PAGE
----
Priquette v. Manhattan School District et al
ORDER denying 19 Motion for Entry of Default. Signed by Judge Dana L. Christensen on 11/15/2012. (dle)
IN THE UNITED STATES DISTRICT COURT
FOR THE DISTRICT OF MONTANA
MANHATTAN SCHOOL DISTRICT,
SCHOOL DISTRICT NO. 3,
GALLATIN COUNTY and JAMES
NOTARO, individually and as
SUPERINTENDENT OF MANHATTAN )
SCHOOL DISTRICT, and JOHN DOES
1 through 5,
Defendants/Counter-Plaintiffs filed an Amended Request for Entry of
Default on November 2, 2012. No default was entered before Plaintiff/CounterDefendant Adam Priquette filed a response to the motion.
As a preliminary matter, it does not appear that counsel for the
Defendants/Counter-Plaintiffs attempted to confer with counsel for Priquette
before filing their motion. This is concerning considering that such conferral is
required under Local Rule 7.1(c)(1) when a party has already appeared in the
action. Though Priquette failed to timely respond to the counterclaims here, he
has obviously appeared in the case as he is the Plaintiff, he has engaged in
extensive briefing, and the parties prepared a joint discovery plan and participated
in the preliminary pretrial conference together.1 Nonetheless, the Court will
consider the motion on its merits.
Where a motion for entry of default is opposed, the Court applies the same
standard it would in determining whether an entry of default should be set aside
under Federal Rule of Civil Procedure 55(c). “The court may set aside an entry of
default for good cause.” Fed. R. Civ. P. 55(c). To determine “good cause,” courts
must consider three factors: “(1) whether [the party seeking to set aside the
default] engaged in culpable conduct that led to the default; (2) whether [it] had
[no] meritorious defense; or (3) whether reopening the default judgment would
prejudice” the other party. Am. Assn. of Naturopathic Phys. v. Hayhurst, 227 F.3d
1104, 1108 (9th Cir. 2000). The factors are disjunctive, and the Court “is free to
The Court notes however that Local Rule 1.4(c) does not require a party to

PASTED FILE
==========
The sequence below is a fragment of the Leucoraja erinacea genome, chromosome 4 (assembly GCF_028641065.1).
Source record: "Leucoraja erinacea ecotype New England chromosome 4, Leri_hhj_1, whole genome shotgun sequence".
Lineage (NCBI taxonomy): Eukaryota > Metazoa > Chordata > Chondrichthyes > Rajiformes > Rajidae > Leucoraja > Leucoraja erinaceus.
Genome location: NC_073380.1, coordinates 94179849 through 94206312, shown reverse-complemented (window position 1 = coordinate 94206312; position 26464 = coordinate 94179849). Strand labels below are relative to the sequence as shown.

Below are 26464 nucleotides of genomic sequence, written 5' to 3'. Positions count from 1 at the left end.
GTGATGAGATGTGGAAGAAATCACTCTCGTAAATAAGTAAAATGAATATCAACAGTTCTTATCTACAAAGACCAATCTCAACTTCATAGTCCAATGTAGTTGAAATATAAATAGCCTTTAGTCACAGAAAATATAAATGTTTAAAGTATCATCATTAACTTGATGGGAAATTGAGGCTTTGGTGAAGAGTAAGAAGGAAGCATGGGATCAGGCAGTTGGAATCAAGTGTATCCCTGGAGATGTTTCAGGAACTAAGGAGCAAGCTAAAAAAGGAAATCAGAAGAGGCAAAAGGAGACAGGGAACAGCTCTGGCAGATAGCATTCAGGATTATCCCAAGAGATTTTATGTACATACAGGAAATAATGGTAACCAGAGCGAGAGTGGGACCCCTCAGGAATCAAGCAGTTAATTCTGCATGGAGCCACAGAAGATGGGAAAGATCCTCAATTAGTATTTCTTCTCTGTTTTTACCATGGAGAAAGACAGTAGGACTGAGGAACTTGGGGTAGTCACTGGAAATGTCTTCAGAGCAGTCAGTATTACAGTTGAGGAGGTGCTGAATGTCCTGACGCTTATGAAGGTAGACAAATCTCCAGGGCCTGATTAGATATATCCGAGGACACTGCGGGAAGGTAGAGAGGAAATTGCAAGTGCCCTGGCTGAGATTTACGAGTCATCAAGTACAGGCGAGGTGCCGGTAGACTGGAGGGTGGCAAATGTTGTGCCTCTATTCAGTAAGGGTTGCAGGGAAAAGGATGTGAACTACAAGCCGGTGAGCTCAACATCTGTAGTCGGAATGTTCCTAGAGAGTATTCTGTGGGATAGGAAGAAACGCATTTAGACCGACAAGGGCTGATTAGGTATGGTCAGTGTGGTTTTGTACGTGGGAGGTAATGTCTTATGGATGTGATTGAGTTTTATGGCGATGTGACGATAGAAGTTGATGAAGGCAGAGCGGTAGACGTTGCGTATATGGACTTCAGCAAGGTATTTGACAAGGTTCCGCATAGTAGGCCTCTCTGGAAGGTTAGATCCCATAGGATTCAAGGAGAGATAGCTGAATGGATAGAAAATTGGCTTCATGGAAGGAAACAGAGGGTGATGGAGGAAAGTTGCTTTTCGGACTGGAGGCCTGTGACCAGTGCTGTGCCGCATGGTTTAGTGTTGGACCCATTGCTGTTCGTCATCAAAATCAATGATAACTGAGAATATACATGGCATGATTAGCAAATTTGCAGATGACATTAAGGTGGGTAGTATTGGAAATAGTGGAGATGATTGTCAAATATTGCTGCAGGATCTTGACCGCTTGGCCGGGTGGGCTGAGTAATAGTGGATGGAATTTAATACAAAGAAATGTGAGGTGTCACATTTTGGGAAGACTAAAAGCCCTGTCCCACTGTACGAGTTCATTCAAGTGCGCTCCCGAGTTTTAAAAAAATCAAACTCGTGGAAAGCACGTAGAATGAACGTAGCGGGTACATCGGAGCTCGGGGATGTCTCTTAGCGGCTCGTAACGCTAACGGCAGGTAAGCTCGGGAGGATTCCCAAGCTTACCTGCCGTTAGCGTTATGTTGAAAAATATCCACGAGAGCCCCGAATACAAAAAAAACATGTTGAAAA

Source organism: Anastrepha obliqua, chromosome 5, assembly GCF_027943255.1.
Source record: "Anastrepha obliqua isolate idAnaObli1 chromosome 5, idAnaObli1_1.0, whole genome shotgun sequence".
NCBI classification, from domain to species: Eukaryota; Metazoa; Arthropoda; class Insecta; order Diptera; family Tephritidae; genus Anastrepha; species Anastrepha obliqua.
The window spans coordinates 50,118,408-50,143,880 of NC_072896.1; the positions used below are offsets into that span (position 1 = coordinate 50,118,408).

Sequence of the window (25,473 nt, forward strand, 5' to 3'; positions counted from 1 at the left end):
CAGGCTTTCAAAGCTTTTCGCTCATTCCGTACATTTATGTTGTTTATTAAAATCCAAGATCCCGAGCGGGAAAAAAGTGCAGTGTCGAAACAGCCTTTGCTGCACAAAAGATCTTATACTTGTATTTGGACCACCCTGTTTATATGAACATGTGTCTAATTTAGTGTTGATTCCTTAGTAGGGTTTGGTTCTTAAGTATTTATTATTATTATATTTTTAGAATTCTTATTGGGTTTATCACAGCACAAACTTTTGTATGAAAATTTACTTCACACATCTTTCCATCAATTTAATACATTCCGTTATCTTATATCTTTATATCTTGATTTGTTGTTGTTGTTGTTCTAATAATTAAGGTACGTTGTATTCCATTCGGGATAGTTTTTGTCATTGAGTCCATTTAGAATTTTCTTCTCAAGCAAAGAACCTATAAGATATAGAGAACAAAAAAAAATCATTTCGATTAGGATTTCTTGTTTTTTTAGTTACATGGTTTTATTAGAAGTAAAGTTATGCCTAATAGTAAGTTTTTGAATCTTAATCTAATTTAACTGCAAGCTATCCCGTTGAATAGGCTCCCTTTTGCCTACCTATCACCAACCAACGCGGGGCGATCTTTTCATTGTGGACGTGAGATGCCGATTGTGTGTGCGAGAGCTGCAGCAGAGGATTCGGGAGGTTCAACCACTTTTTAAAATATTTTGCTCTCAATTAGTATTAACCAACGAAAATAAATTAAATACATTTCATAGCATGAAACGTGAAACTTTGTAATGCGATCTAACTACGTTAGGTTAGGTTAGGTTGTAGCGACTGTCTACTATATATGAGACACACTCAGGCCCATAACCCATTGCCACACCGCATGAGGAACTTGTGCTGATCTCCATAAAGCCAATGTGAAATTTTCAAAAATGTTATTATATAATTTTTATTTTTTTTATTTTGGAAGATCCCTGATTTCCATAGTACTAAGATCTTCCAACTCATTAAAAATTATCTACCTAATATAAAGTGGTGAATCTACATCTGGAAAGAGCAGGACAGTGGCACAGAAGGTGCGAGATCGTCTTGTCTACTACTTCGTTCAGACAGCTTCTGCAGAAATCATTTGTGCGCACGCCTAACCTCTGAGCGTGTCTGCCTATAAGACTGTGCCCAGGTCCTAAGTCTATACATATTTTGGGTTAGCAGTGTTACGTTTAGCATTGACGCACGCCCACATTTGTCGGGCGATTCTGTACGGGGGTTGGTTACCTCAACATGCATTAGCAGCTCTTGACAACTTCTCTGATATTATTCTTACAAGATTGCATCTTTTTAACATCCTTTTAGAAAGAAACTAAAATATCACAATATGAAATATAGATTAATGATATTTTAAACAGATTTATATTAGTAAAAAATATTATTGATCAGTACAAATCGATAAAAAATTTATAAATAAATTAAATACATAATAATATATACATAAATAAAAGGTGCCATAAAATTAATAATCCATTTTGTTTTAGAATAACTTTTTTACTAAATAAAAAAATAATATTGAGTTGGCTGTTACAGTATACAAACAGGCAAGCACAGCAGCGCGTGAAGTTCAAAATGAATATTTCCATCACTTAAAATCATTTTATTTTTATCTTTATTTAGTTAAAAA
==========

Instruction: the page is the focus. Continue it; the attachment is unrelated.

conventionally serve another party that has registered to use the Court’s electronic case filing
deny the motion” if any of the factors is true. Id. However, the Court is not
required to deny the motion if one of the factors is true; the decision remains in the
Court’s discretion. Brandt v. Am. Bankers Ins. Co. of Fla., 653 F.3d 1108,
1111–12 (9th Cir. 2011). The Court is guided by the admonishment that default
judgments are “appropriate only in extreme circumstances; a case should,
whenever possible, be decided on the merits.” United States v. Signed Personal
Check No. 730 of Yubran S. Mesle, 615 F.3d 1085 (9th Cir. 2010) (quoting Falk v.
Allen, 739 F.2d 461, 463 (9th Cir. 1984)).
The factors do not support an entry of default in this case. First, Priquette’s
conduct was not culpable under the standard set by the Ninth Circuit. He explains
that a “mirror” suit is pending before the state District Court in Gallatin County
and that his responsive pleading was inadvertently filed in that case instead of this
one. This is a “credible, good faith explanation negating any intention to take
advantage of the opposing party, interfere with judicial decisionmaking, or
otherwise manipulate the legal process.” TCI Group Life Ins. Plan v. Knowebber,
244 F.3d 691, 697 (9th Cir. 2001). There is no evidence of bad faith. Id.
Second, Defendants/Counter-Plaintiffs will not be prejudiced if their motion
for entry of default is denied. Merely being required to litigate a case on its merits
does not constitute prejudice and, at most, there will merely be some delay that
falls within the parameters of the Court’s Scheduling Order. Id. at 701.
Finally, although Priquette has failed to allege “specific facts that would
constitute a defense,” id. at 700, the Court finds that this failure is outweighed by
his successful showing on the other factors and his allegation that he has indeed
prepared a responsive pleading, but it was simply filed in the wrong case. There is
no evidence that proceeding on the merits of the counterclaims will be a waste of
the Court’s or parties’ time.
Accordingly, IT IS ORDERED that Defendants’/Counter-Plaintiffs’
Amended Request for Entry of Default (doc. 19) is DENIED.
Dated this 15th day of November 2012.
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